Hello from Maine


Feb 20, 2004
Hi everyone:
Although I live in the woods in northern Maine (of all places) I have always been fascinated by cephalopods- both modern and prehistoric. For several months I have been visiting this site and really enjoy the humor and all the information.
Although I work part-time I am also an artist and I enjoy painting cephalopods. I know I will get a lot of good information here, so if I ask dumb questions bear with me!
I am adding a painting to show my work, the nautiloid is colored rather strange, any suggestions???
Fantastic painting Jan :notworth:

As for nautiloid colors, the living nautilus is all we have to go on, with a white and red shell

Fossil nautiloids have been found with chevron markings along the length of the shell, and ammonoids have been found with markings similar to the nautilus and also with longitudinal markings. But most fossils found do not have any trace of the original coloring (or colouring), so like paintings of dinosaurs, any color you chose, or that looks good, is close enough (IMHO). Keep up the good work, and post more paintings.
Hi Jan,

Thanks for joining us! That's a great painting, I'm sure I have seen it before when I was researching the nautiloids article on this site and really liked it. Would you mind if we included it in the gallery?

As for colouring, I would imagine that pretty much anything goes with the smaller orthoconic nautiloids. I would not be at all surprised if the shells of the smaller of these creatures were mottled in bright colours to confuse predators for the reef dwelling species by disrupting the outline. Nautiloids on the continental shelves may well have had countershading as with modern the modern Nautilus, and as for the largest species, well there would seem to be little point in having colouration at all, an eleven meter Cameroceras would have no predators and no need to hide itself. Unless it was brightly coloured to attract a mate......

I would also doubt that the fleshy parts would have had chromatophores as this feature is not present in the modern Nautilus, I expect that this feature may have developed in conjunction with the loss of the shell. (We discussed a lot of this in the thread Purty Molluscs) I suppose it is also possible that any patternation may have been regular in conjunction with the chambers on the external shell.

Come to think of it, why are trilobites usually depicted as a dull slate-grey colour? I expect they were beautiful and very brightly coloured as with modern crustaceans.

Anyway, please post more of your paintings, and welcome!


:welcome: :nautiloi:

Hi everyone and thanks for the kind comments. I am posting another picture, this one is a reef.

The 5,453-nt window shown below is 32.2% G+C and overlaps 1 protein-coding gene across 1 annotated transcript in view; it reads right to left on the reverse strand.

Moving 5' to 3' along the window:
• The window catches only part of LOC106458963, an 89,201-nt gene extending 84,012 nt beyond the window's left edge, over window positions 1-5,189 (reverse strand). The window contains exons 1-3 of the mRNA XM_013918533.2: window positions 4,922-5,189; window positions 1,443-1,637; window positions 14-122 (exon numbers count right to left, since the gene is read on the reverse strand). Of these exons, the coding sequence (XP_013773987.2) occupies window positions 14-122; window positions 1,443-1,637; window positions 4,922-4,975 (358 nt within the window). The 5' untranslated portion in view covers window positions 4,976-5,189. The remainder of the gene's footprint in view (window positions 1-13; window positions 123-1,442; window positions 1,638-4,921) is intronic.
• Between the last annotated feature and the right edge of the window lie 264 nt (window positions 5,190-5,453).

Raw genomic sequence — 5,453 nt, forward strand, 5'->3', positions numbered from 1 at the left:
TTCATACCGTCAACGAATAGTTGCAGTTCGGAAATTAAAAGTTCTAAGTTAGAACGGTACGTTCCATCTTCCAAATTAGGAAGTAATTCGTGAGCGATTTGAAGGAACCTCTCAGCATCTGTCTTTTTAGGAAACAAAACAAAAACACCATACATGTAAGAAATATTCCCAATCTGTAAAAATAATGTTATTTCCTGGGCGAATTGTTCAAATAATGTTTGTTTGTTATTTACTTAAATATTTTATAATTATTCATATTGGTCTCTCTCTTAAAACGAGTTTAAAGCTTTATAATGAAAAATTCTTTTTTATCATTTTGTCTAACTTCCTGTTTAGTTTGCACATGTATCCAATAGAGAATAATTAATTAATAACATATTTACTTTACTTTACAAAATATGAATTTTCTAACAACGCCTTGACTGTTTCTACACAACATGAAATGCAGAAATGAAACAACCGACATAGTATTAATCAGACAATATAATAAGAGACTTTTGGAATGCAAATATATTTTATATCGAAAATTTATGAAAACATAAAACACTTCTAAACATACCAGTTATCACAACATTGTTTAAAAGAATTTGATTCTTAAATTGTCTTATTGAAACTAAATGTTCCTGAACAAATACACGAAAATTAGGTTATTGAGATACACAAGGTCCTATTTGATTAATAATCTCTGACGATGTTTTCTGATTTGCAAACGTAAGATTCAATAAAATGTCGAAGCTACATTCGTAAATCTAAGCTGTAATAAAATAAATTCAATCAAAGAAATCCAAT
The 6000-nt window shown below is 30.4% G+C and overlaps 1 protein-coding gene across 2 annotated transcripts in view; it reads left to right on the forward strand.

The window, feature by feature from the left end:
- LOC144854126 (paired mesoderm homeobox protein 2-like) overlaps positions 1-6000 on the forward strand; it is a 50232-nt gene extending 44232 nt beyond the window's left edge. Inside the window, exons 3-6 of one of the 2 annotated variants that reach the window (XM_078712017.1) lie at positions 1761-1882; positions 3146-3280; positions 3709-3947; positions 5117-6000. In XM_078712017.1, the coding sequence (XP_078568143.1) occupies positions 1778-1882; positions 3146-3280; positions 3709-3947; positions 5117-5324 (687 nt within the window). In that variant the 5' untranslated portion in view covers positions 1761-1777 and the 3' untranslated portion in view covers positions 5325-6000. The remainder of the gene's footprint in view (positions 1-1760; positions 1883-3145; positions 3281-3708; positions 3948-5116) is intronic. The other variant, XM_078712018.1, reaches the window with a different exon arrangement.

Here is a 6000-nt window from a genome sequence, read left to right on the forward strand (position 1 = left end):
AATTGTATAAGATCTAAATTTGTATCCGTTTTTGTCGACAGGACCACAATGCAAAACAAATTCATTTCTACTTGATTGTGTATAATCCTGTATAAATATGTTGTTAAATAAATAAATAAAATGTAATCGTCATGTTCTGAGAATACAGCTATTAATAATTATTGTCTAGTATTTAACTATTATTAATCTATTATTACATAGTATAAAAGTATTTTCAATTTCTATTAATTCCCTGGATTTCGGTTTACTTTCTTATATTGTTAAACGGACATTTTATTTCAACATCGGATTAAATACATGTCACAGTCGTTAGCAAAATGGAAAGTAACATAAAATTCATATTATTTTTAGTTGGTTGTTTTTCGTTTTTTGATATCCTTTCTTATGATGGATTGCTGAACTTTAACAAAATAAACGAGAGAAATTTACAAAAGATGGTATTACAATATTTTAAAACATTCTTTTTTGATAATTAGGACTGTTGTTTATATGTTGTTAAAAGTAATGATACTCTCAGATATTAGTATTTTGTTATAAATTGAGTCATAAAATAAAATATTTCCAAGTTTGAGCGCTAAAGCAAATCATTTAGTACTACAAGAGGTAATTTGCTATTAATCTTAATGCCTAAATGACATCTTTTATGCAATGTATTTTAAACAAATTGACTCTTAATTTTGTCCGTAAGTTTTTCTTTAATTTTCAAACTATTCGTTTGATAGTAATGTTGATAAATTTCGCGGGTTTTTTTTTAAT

Now I am intrigued with the idea of colorful trilobites, why are they always pictured as so dull?
I think there is a tendancy to make paleo illustrations too dark and colorless, especially illustrations of life in a warm sea (the Burgess Shale, is one) I would think it would be just as colorful as it is today.
Yes, I would love to have pictures in the gallery1
Hello Jan!

Your pictures are intense! I wish I could paint/draw so well.

As far as color, anything goes, mostly since we don't know exactly what color fossil cephs were. I would suggest anything except 1980's fluorescents.

Well, actually, you might want to press Phil (see above) on the subject, mostly since he's our resident fossil ceph expert. His ancient ceph knowledge is kinda scary. There are some interesting rumors about him... Like that he may actually be a time-traveller like Dr. Who, or a surviving belemite in disguise, or an advanced scout of the agents of Cthulhu looking for ceph-sympathetic humans to facilitate the upcoming cephalopod domination of our world (a la "The Future is Wild"). That and his "Ask me about Sea Level Rise" T-Shirt... :bugout:


Oh well, welcome to TONMO, where the past, present and future is cephalopods!

Sushi and Sake... Ja ne!

:welcome:, Jan! Nice work, which I hope is followed by plenty more. Personally, I'm pretty much insatiable as far as visualizations of prehistoric marine life are concerned. I could really use a coffee table book featuring this stuff.

Now I've got a silly question. How does the colour get into the shell? I'm a bit :oops: that I don't know. Perhaps I should be asking this question in Purty Molluscs.

If you mean the "mother of pearl" rainbow irridescent color inside the shell, it would be due to the position of a layer of crystals within the nacreous layer of the shell. Externally, I think it has to do with the fixation of pigments in different shell layers and areas of the shell.

OK, that's part of what I wanted to know. Thanks, John. I'm also wondering how the pigmentation pattern is developed (spatiotemporal variation or whatever). I suspect that the pattern growth can be simulated using various cellular automata, but I've done no actual reading on the subject.

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